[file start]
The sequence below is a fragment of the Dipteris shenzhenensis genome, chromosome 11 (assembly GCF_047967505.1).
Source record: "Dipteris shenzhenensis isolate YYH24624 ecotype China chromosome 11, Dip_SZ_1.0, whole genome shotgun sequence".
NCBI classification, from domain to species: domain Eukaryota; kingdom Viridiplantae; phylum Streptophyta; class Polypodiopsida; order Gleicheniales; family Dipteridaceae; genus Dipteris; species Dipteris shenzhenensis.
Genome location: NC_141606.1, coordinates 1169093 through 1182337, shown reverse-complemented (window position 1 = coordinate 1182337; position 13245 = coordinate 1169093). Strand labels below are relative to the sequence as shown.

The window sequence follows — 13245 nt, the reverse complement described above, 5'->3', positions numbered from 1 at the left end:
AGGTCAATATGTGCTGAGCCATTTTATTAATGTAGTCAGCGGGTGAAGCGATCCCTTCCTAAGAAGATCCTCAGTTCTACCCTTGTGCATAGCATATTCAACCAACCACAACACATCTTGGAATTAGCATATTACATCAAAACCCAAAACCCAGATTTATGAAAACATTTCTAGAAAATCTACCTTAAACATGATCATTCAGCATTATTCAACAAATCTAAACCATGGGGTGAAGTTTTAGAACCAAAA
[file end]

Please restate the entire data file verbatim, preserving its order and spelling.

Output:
The sequence below is a fragment of the Dipteris shenzhenensis genome, chromosome 11 (assembly GCF_047967505.1).
Source record: "Dipteris shenzhenensis isolate YYH24624 ecotype China chromosome 11, Dip_SZ_1.0, whole genome shotgun sequence".
NCBI classification, from domain to species: domain Eukaryota; kingdom Viridiplantae; phylum Streptophyta; class Polypodiopsida; order Gleicheniales; family Dipteridaceae; genus Dipteris; species Dipteris shenzhenensis.
Genome location: NC_141606.1, coordinates 1169093 through 1182337, shown reverse-complemented (window position 1 = coordinate 1182337; position 13245 = coordinate 1169093). Strand labels below are relative to the sequence as shown.

The window sequence follows — 13245 nt, the reverse complement described above, 5'->3', positions numbered from 1 at the left end:
AGGTCAATATGTGCTGAGCCATTTTATTAATGTAGTCAGCGGGTGAAGCGATCCCTTCCTAAGAAGATCCTCAGTTCTACCCTTGTGCATAGCATATTCAACCAACCACAACACATCTTGGAATTAGCATATTACATCAAAACCCAAAACCCAGATTTATGAAAACATTTCTAGAAAATCTACCTTAAACATGATCATTCAGCATTATTCAACAAATCTAAACCATGGGGTGAAGTTTTAGAACCAAAA